Florida Statutes provide that the Clerk of the Circuit Court is responsible for the administration of tax deed sales.
How can a tax certificate be brought to sale? If a certificate is not redeemed within two years from the date the taxes became delinquent; the certificate holder may apply for a tax deed, and bring the land to sale at a public auction. Example 2011 taxes are delinquent April 1, 2012; therefore, a tax deed application may be made after April 1, 2014. A certificate holder who wishes to apply for a tax deed must redeem all other certificates and pay other fees as mandated by state law.
What is a tax deed sale? A tax deed sale is the sale of property at public auction for back taxes and fees associated with bringing the property to sale.
How do I purchase a tax deed property at a tax deed sale? Online Tax Deed Sales are being held at the Clerk of the Court’s online auction website. Prior to bidding on Tax Deeds, you must first register at the website. For more information regarding the online sale, please visit the Clerk of Court’s main website at http://Co.Charlotte.FL.US.
How is the starting bid obtained? The starting bid, otherwise called base bid, is calculated from the following charges:
|•||Tax Collector Fee*||$75.00|
|•||Taxes and Interest||Varies|
|•||Ownership and Encumbrance Report*||$50.00|
|•||Clerk's Statutory Fee*||$60.00|
|•||Sheriff's Fee**||$40.00 per person served|
|•||Additional Interest||1.5% per month figure above|
|•||1/2 Assessed Value||Varies|
|•||Starting Bid||Total of Above|
* These fees are fixed fees for each property
** These fees depend on the number of individuals to be notified.
Is the owner of the property sent a notice that the property is being sold? Yes. Florida Statute 197.522 requires the Clerk of the Circuit Court to send a notice to the owner of record and any lienholder of record.
What happens if I am the high bidder?
Once all fees have been paid, a Tax Deed is issued and recorded in the name you request for the property on which you were the high bidder. According to Florida Statute 197.562, “Any person, firm, corporation, or county that is the grantee of any tax deed under this law shall be entitled to the immediate possession of the lands described in the deed.”
Can a tax deed sale be stopped? Yes. According to Florida Statute 197.422, tax deed property may be redeemed anytime prior to the recording of the tax deed if all back taxes and fees are paid to the Tax Collector.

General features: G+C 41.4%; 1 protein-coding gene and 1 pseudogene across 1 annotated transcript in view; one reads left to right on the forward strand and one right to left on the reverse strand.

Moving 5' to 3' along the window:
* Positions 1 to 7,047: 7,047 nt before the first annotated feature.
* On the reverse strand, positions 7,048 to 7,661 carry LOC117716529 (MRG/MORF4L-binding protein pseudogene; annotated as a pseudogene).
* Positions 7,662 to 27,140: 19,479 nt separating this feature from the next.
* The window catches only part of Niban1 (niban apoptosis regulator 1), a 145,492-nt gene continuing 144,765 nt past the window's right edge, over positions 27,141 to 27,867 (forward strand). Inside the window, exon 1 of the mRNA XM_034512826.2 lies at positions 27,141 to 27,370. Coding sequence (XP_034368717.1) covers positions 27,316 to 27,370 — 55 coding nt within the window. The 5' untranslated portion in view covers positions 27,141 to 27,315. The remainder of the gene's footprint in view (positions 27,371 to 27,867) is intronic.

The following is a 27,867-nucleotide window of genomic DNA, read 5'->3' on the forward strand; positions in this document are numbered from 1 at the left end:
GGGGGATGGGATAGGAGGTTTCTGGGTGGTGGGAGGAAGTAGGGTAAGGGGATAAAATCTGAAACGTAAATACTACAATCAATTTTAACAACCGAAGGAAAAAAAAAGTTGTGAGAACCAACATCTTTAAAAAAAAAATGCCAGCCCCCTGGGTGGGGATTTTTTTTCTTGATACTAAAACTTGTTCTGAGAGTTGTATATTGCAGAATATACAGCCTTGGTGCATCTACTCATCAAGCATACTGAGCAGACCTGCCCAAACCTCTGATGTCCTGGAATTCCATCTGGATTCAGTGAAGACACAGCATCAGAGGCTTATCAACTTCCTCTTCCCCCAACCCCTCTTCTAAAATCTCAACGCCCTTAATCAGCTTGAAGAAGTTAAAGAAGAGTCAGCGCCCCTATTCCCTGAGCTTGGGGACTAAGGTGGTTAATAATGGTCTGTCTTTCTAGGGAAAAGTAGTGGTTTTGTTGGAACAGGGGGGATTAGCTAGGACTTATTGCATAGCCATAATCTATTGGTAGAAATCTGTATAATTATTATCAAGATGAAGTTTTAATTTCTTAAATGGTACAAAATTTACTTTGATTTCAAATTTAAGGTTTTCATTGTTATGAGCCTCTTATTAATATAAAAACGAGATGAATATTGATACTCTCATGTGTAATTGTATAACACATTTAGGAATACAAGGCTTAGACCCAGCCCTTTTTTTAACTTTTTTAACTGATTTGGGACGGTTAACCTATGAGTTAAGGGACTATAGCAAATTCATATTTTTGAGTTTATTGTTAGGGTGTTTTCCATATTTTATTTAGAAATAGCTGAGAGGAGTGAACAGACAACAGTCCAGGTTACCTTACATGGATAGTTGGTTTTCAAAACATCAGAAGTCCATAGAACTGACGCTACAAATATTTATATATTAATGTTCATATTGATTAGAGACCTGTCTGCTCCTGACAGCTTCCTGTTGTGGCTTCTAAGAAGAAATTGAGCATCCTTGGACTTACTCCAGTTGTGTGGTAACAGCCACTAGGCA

Do liens survive the issuance of a tax deed? You may wish to consult your attorney. Florida Statute 197.552 provides, in part, “..except as specifically provided in this chapter, no right, interest, restriction, or other convenant shall survive the issuance of a tax deed, except that a lien of record held by a municipal or county government unit, when such lien is not satisfied as of the disbursement of proceeds of sale under the provisions of Statute 197.582, shall survive the issuance of a tax deed…”
Now that I have a tax deed, what must I do? There may be additional processes that are necessary in order to obtain marketable title. However, this question cannot be answered by the Tax Collectors Office. You may wish to contact your attorney for further information.
What happens when there are no bidders at the county tax deed sale? The property goes on the list of “Lands Available for Taxes” pursuant to Florida Statute 197.502. The 1999 Legislature amended the process for obtaining tax deeds for the real property by holders of tax sale certificates, section 197.502, Florida Statutes, effective May 26, 1999. See Chapter 99-190, Laws of Florida (see Senate Bill 1534, sections 3-5). As described below, portions of this law apply only to property that is on the list of lands available for taxes upon which there are no outstanding tax sale certificates that were issued prior to July 1, 1999 (see Senate Bill 1534, section 8).
This new law changes the start date for determining the 90 day period during which the county may purchase land from the list of lands available for taxes. Under prior law, this 90 day period began the day after the public sale. Under the new law, this 90 day period begins when the land is placed on the list of lands available for taxes.
This new law changes the period of time before land will escheat to the county, from seven years from the day the land is offered for public sale to three years from the day the land is offered for public sale. See section 197.502 (8), Florida Statutes (1999).
If you have any additional questions please call (941)743-1350.
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